Dealing with multiple limitations this semester – COVID-19, lack of studio and materials, cut off from communication, making work, eating and sleeping all in one room, chronic fatigue and chest problems, I’ve spent a lot of time thinking about what it means to be an artist, what it means to make work, and the conditions that surround this.
I don’t mean to sound self-pitying, in fact not at all. I wouldn’t call it a blessing, but I’ve found myself more invested in my practice because of these limitations than I was more. This, I think, is mainly down to no longer having to prescribe to ideas in my head about what makes a good artist or good art (i.e a lot of hours and lots of labour), because I cannot physically manage. Instead, I’ve had to reinvent myself as an artist and figure it out all over again.
This has been the main drive of my investigations this semester: looking in particular in what it means to participate the art world or not, and how to navigate my exit.
I don’t intend to pursue a career as an artist when I leave, and previously this has caused me a lot of insecurity, but because of the conditions this semester I have been able to carve out my own space for discourse, which has been really freeing. I realise I probably shouldn’t say that I don’t want to be an artist, but in saying that I think I am able to make better art as I find my own zone to operate in.
The Robots: Using the robot as a drawing tool has been the focus of most of my work this semester, which has come out of my discomfort and struggle with adopting an artistic identity. I spent a lot of time thinking about what gives an artist a right to be so, why are they so specially endowed, and the mythology of the genius artists touch. The robot has allowed me to explore this by making at least the initial creative and compositional choices for me that I am then restrained by. Dealing with so many restrictions this semester, it somehow seems easier to just increase them. I think that identity as an artist has been the main thing that has held me back in the past as I couldn’t wrap my head around it – in particular the decision making. I struggled with the idea of divine inspiration. By using the robot and continuing to impose more limitations – i.e by working in embroidery I have to work incredibly slowly and deliberately – I don’t have to struggle with this identity any more. I am a labourer, an executor. Moreso, by being a labourer, I am able to think and therefore to write.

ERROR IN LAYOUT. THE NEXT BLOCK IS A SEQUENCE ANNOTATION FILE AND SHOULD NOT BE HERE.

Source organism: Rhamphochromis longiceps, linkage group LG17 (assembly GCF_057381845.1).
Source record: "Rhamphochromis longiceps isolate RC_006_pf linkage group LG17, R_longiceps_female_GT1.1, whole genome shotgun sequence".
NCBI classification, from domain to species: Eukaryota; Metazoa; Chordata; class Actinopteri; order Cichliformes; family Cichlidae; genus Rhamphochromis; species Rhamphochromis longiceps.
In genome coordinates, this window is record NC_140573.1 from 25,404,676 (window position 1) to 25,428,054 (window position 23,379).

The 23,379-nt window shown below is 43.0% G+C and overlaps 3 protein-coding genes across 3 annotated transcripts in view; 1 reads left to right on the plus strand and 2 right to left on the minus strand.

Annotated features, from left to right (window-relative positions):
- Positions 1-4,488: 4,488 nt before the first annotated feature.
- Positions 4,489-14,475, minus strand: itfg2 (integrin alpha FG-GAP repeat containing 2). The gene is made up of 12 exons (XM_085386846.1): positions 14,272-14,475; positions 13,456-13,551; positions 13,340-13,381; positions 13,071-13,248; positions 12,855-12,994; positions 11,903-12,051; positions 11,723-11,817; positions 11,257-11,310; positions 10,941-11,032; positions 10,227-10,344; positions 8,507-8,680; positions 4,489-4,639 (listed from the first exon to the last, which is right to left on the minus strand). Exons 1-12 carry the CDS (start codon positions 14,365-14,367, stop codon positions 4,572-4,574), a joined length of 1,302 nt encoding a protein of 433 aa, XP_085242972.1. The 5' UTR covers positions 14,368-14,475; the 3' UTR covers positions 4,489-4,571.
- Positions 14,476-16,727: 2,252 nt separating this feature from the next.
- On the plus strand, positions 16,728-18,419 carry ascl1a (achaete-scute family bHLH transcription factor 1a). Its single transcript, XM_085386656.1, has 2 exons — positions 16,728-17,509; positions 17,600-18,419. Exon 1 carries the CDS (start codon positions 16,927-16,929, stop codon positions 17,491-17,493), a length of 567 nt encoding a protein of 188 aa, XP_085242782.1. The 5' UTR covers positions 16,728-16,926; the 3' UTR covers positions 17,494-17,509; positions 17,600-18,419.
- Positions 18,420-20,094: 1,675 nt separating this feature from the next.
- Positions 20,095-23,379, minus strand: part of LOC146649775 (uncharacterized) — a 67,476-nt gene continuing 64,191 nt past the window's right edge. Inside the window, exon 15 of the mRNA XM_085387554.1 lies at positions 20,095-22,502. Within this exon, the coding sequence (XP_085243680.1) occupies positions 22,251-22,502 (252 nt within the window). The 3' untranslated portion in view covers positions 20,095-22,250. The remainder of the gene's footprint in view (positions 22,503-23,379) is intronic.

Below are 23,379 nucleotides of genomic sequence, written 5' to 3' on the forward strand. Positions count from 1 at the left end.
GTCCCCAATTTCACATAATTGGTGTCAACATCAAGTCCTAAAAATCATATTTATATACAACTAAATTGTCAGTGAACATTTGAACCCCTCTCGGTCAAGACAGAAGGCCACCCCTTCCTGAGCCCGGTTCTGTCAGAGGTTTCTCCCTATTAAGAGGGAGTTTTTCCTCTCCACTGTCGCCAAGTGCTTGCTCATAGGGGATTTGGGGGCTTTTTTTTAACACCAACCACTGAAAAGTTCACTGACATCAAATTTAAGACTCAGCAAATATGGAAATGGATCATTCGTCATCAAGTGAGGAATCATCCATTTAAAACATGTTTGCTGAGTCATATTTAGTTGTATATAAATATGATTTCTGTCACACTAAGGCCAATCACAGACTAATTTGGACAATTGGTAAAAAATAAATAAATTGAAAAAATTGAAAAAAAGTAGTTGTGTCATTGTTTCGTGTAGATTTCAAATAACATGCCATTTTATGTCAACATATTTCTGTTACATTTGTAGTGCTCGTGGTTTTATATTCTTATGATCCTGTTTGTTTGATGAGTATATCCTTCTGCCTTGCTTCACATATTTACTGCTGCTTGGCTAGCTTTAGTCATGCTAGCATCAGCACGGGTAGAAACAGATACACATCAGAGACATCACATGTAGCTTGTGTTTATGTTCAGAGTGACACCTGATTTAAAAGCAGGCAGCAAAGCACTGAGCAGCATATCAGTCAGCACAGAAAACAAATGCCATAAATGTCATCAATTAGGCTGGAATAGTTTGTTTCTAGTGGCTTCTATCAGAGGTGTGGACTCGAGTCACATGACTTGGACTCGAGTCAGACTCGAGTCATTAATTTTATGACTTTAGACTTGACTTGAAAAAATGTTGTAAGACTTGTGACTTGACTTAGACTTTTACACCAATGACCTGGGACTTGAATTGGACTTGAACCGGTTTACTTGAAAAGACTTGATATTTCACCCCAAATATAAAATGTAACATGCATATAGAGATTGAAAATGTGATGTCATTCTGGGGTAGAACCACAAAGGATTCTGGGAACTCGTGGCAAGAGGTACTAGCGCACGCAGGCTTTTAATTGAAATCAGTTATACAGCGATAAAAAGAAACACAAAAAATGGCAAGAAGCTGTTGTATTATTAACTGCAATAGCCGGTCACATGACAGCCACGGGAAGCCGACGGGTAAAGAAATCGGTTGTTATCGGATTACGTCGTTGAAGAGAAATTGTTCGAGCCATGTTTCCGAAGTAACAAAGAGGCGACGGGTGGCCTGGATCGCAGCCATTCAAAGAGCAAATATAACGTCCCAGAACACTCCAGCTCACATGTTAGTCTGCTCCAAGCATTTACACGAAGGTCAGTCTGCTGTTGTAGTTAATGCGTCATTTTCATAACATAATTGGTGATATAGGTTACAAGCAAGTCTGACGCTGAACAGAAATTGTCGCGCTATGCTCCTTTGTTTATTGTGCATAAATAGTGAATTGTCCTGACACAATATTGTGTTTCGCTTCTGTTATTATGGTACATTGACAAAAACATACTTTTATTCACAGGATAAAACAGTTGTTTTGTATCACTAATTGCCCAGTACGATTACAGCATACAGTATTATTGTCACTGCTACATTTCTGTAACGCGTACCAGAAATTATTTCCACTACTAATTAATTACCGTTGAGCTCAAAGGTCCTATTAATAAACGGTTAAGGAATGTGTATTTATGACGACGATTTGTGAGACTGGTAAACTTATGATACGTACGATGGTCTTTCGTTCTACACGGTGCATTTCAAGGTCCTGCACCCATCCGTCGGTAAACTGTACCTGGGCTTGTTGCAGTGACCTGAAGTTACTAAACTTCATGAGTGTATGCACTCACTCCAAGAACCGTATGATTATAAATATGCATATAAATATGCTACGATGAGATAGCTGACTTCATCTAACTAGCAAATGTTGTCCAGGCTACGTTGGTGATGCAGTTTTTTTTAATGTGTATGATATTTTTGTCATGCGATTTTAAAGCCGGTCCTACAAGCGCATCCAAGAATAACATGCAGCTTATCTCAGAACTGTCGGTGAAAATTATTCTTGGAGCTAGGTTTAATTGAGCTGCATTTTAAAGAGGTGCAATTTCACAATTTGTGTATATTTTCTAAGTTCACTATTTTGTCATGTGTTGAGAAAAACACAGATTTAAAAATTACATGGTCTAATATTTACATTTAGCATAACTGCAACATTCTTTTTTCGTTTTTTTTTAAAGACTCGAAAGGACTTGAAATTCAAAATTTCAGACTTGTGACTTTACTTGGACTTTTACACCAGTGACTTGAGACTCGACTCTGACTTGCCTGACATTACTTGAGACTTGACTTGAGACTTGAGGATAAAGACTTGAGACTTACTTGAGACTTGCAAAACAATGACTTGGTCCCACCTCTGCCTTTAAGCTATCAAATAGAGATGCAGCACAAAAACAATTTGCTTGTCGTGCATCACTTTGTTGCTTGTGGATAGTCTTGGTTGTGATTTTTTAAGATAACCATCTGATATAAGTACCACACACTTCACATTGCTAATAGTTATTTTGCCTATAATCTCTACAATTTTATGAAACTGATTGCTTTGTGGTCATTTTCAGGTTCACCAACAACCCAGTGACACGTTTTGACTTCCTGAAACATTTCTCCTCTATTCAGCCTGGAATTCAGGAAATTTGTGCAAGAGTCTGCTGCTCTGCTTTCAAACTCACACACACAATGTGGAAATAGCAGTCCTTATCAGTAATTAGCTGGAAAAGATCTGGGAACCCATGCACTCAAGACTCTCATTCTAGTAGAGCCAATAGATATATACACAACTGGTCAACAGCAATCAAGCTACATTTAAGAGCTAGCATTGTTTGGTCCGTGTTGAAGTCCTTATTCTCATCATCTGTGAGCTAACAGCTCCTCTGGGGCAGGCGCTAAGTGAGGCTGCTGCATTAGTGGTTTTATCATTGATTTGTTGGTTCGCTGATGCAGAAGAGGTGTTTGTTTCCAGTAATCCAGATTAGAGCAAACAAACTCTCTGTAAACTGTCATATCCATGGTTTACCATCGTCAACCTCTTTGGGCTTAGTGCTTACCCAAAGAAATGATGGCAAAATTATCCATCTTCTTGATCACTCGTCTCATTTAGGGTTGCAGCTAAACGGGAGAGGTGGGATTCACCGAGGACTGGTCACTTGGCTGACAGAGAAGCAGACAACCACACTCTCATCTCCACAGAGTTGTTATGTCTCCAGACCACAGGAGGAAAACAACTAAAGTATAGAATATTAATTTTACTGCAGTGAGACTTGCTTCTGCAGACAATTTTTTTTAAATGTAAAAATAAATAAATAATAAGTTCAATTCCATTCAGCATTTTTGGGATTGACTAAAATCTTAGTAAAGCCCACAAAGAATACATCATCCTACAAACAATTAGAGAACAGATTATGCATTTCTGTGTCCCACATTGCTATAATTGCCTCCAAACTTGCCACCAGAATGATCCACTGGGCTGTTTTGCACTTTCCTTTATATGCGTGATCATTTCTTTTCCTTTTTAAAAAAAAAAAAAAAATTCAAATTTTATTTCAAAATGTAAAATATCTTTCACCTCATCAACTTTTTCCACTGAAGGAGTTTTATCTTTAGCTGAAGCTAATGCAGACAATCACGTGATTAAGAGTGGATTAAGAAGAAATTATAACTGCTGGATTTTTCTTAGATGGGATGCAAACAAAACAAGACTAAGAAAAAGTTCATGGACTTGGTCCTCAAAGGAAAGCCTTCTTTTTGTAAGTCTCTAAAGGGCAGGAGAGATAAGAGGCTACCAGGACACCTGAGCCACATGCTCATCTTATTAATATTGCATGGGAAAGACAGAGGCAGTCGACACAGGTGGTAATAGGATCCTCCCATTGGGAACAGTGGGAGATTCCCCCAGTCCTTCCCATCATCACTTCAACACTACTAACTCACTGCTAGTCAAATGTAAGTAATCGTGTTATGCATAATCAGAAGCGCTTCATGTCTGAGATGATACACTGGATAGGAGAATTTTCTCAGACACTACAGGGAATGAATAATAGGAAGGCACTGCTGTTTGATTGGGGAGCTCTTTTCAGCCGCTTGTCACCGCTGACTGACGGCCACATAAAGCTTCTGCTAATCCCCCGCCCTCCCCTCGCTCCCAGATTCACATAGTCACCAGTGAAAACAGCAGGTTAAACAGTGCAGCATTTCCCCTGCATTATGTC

An area that I have been really interested in this semester but pretty much unsuccessful in so far is beginning to bridge a path between my art and writing: two things that I have never previously managed to reconcile, and which I still struggle to do. I suppose with the dissertation making physical work became my sort of escape from words. But this is the kind of area that I want to begin to navigate.
I realised that I am interested in making work that defied language – I enjoy work that is based on feeling, sensation, experience, physicality, rather than something you can describe. I’ve figured this out over the course of the semester – I began with ideas of labour, of transcription (especially from a feminist perspective) – but these ideas that I pursued didn’t feel write. I realised that I was over conceptualising my ideas and trying to justify them, but what I was aiming for in the works I worship was an indescribable feeling when I encountered them. I love art and I love writing, and I think I can’t put them together because they are oppositional qualities – one defies language, one defies direct experience. It’s taken me all of semester one to figure this out so I haven’t really gotten anywhere with it – but it’s where I am headed, and I would like to experiment with ways to combine art and writing whilst dealing with the individual qualities of both.
I have always been interested in perception, previously looking at how art can change the way we look at the world. I don’t really get to see much of the world any more – as I get more tired I spend more time in my room. Perception and looking is still a big focus for me, and has been, but has become absorbed into my process and the way in which I work. I don’t want to work carelessly anymore – if I’m going to use my energy then I have to spend it carefully. I have begun making work slowly and laboriously in order to heighten perception more internally. To put that energy directly into the work that I make.